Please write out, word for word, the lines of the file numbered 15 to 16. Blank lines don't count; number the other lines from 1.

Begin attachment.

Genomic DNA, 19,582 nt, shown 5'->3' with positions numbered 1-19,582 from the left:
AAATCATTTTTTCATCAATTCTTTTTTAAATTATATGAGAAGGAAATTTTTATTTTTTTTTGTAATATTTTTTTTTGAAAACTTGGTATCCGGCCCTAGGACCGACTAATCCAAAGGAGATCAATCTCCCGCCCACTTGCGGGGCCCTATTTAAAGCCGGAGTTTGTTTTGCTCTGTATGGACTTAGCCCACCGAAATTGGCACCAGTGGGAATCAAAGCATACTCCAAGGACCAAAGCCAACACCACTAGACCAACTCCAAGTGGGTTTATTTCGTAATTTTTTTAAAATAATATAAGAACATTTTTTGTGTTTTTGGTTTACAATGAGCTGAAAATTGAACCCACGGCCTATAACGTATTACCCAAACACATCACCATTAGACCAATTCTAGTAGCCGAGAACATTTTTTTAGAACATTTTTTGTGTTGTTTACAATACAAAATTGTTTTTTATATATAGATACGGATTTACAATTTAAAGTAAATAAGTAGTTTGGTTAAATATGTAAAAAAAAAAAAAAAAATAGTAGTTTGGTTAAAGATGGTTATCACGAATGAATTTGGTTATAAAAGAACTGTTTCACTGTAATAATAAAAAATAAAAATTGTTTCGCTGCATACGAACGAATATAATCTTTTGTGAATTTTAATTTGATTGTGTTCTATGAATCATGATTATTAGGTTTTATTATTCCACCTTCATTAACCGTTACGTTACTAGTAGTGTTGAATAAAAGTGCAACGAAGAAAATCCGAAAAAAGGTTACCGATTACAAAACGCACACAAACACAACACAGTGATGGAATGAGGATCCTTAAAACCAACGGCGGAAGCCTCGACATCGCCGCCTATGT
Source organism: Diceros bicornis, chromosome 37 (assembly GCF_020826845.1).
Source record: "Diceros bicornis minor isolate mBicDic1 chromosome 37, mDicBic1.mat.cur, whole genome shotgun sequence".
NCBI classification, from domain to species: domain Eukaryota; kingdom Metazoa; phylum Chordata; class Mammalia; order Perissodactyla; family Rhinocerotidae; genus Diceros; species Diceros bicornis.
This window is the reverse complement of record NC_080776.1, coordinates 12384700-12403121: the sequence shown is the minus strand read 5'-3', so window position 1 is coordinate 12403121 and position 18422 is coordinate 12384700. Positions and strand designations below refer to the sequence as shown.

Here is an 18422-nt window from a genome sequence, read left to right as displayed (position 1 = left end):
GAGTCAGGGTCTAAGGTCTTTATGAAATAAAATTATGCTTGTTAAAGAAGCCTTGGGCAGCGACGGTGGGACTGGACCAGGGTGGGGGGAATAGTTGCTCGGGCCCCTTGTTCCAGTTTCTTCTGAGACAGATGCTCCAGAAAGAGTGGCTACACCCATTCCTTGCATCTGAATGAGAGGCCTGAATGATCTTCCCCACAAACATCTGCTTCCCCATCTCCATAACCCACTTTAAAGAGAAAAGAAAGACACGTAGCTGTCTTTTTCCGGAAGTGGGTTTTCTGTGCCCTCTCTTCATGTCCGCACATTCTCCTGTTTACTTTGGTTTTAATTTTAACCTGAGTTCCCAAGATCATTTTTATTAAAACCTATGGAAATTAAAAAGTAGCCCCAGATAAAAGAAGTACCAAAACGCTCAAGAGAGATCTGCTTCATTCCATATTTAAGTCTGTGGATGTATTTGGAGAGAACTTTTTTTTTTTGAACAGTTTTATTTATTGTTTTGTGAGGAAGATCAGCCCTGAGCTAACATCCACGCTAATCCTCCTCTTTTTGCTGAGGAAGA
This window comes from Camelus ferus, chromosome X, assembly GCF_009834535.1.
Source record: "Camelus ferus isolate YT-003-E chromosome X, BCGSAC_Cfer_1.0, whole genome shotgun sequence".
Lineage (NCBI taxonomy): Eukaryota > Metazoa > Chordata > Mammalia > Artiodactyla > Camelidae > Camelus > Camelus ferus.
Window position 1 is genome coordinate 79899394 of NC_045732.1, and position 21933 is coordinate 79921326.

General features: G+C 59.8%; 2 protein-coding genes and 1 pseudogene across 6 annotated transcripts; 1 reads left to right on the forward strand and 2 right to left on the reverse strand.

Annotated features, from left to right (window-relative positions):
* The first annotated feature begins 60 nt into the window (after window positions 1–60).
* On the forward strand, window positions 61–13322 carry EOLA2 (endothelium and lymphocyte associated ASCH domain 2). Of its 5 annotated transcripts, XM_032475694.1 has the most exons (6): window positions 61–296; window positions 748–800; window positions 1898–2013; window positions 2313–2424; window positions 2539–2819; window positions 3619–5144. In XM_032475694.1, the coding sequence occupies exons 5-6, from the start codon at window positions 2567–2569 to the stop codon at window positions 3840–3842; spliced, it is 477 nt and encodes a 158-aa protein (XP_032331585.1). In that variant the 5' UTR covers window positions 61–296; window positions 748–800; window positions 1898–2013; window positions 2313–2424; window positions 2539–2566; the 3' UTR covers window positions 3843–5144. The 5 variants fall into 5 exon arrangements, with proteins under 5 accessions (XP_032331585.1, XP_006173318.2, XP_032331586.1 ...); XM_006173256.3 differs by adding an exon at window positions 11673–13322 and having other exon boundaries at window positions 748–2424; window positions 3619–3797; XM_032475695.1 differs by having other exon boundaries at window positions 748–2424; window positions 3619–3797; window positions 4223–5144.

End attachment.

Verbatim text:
* The first annotated feature begins 60 nt into the window (after window positions 1–60).
* On the forward strand, window positions 61–13322 carry EOLA2 (endothelium and lymphocyte associated ASCH domain 2). Of its 5 annotated transcripts, XM_032475694.1 has the most exons (6): window positions 61–296; window positions 748–800; window positions 1898–2013; window positions 2313–2424; window positions 2539–2819; window positions 3619–5144. In XM_032475694.1, the coding sequence occupies exons 5-6, from the start codon at window positions 2567–2569 to the stop codon at window positions 3840–3842; spliced, it is 477 nt and encodes a 158-aa protein (XP_032331585.1). In that variant the 5' UTR covers window positions 61–296; window positions 748–800; window positions 1898–2013; window positions 2313–2424; window positions 2539–2566; the 3' UTR covers window positions 3843–5144. The 5 variants fall into 5 exon arrangements, with proteins under 5 accessions (XP_032331585.1, XP_006173318.2, XP_032331586.1 ...); XM_006173256.3 differs by adding an exon at window positions 11673–13322 and having other exon boundaries at window positions 748–2424; window positions 3619–3797; XM_032475695.1 differs by having other exon boundaries at window positions 748–2424; window positions 3619–3797; window positions 4223–5144.